Barbara: Here we have an opinion first, age seconds, and origin last.
Braden: Next in order is Dimension. For example,” “ a big apple,” or “a thin wallet." A sample sentence would be “A big square blue box.”
Barbara: Here the order is a dimension, then shape, then color.
Braden: Next in order is Age. For example, “a new car,” “a modern building,” or “an ancient ruin.” A sample sentence would be “A disgusting pink plastic ornament.”
Barbara: Here we have the order opinion, then color, then material.
Braden: Next in line is Shape. For example, “a square box,” “an oval mask,” or “a round ball.”
Barbara: An example sentence would be “Some slim new French socks.” Here the order is a dimension, then age, then origin.
Braden: Next we have Color. For example, “a pink hat,” “a blue book,” or “a black coat.”
Barbara: An example sentence would be “The Doctor traveled in a blue wooden box.” Here the order is color then material.
Braden: Next in order we have Origin. For example,” “some Italian shoes,” “a Canadian town,” “an American car.”
Barbara: It’s hard to find examples of origin at the beginning because we are at the end of the list. But an example would be something like “El Cid is an interesting old Spanish novel.”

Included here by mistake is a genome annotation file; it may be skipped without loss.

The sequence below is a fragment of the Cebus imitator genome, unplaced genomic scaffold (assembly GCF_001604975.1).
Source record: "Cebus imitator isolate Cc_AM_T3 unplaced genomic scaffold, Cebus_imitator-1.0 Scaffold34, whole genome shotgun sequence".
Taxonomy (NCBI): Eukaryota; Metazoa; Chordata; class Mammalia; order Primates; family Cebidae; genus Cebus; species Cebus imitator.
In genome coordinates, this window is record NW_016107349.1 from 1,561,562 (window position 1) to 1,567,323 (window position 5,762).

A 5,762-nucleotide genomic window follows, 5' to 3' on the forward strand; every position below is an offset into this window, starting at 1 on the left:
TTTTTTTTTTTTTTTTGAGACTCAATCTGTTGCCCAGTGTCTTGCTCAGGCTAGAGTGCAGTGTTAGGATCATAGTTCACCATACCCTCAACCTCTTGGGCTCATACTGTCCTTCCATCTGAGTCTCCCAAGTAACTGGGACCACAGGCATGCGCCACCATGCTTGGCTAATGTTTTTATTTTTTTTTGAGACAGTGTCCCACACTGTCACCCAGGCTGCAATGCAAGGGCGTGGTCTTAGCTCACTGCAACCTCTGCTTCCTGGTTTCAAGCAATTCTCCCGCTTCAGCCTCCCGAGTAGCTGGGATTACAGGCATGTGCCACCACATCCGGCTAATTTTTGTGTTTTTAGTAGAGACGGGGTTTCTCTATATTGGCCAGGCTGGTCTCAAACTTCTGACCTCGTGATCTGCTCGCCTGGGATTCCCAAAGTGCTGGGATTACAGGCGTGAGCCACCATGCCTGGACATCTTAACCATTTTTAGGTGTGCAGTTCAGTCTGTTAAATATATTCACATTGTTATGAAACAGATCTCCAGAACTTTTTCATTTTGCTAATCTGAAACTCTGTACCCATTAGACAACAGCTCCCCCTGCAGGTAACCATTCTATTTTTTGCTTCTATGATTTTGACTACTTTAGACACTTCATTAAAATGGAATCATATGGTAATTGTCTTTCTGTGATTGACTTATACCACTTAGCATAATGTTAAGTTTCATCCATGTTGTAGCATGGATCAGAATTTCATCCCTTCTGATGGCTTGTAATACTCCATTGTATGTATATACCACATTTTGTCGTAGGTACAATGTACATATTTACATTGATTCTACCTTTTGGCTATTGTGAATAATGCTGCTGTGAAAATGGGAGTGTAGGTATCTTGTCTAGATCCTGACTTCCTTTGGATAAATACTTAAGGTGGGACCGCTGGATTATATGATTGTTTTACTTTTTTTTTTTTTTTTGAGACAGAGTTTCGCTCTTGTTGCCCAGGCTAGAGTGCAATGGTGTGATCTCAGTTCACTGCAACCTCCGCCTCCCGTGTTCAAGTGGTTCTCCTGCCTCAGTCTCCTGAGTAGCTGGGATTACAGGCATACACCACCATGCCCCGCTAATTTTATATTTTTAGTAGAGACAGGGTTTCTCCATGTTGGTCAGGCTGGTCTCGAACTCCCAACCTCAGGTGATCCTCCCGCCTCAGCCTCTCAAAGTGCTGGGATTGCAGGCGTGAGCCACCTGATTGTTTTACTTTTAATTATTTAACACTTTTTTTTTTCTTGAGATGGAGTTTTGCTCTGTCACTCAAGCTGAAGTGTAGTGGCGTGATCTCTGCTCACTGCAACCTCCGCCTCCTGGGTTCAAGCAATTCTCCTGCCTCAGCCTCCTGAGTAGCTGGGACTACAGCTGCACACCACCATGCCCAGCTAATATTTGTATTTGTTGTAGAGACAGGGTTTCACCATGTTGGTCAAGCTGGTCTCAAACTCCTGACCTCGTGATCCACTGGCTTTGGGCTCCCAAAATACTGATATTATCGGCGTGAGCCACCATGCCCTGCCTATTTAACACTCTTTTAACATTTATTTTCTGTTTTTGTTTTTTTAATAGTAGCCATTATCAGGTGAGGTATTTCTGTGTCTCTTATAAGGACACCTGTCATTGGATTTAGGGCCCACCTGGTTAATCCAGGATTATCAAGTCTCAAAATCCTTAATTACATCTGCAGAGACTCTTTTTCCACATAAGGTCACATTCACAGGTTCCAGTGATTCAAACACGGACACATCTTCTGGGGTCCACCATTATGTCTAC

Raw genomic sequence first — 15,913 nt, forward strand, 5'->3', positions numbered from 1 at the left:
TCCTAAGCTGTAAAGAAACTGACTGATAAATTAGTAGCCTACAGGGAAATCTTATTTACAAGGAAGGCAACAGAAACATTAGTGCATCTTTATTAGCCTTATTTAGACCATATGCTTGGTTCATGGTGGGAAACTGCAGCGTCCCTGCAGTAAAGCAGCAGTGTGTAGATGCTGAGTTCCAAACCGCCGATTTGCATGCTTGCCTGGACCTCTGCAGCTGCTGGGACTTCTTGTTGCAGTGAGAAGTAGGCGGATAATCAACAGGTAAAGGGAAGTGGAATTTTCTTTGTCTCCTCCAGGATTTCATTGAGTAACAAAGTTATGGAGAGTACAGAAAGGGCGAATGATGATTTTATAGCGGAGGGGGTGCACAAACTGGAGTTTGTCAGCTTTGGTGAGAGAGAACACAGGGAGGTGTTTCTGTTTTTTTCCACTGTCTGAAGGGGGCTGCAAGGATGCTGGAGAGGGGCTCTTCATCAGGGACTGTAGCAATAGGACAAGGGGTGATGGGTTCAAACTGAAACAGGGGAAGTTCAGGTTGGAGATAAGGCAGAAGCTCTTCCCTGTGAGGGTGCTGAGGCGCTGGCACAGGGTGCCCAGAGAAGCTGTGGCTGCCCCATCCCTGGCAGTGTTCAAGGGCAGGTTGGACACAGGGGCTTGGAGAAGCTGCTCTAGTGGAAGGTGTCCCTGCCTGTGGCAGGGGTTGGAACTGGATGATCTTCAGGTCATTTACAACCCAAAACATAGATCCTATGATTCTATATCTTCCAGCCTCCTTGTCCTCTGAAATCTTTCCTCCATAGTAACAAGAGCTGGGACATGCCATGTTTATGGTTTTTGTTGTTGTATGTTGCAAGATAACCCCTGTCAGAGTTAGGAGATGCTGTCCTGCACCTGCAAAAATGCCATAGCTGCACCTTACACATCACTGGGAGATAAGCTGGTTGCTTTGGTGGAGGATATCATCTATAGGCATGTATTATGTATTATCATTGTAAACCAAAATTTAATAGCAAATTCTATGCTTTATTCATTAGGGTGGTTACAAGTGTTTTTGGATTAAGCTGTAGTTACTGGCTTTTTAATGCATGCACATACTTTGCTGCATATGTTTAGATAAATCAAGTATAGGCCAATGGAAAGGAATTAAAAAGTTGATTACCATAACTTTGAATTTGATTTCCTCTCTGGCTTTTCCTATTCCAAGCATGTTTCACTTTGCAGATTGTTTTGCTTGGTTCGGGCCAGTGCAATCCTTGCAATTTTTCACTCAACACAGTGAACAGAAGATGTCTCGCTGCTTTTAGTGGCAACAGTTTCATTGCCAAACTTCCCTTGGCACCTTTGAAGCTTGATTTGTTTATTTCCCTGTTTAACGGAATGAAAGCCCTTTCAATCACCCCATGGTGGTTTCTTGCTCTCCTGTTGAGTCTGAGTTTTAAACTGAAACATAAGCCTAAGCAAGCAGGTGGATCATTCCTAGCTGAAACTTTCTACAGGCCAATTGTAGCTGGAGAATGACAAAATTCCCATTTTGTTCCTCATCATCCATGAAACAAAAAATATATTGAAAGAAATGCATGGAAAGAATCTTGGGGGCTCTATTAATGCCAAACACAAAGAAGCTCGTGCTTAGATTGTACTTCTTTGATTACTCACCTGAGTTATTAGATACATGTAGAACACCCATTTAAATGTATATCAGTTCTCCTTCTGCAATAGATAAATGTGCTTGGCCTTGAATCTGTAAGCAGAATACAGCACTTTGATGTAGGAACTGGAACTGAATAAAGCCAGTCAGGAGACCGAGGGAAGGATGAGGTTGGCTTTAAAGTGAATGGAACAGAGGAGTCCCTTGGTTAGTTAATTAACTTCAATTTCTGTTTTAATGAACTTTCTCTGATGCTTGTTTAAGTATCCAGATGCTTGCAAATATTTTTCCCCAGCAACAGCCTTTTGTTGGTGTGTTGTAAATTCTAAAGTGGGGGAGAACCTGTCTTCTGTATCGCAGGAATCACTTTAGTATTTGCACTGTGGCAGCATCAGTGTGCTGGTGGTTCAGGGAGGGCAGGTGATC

Braden: The order here is opinion, then age, then origin.
Barbara: Last we have Material. For example, “a wooden box,” “a woolen sweater,” or “a plastic toy.”
Braden: An example sentence would be “It was so cold the man wore a large black woolen suit.” Here the order is a dimension, then color, then material.
Barbara: To finish things off, we’re going to give you nouns that have three adjectives in the correct order before the noun. Post in the comments the category each adjective belongs.
Braden: First we have “a pretty old square picture frame.”
Barbara: Next we have, “An interesting modern Brazilian opinion.”
Braden: And last is, “A nasty green, red apple.”
Barbara: There’s a trick in that one!
Braden: Post the order in the comments and we’ll get a good discussion going on for this one. Ok?
Barbara: Alright!


Braden: That just about does it for today.
Barbara: Thanks for being with us.
Braden: Thanks for listening!
Barbara: Bye-bye!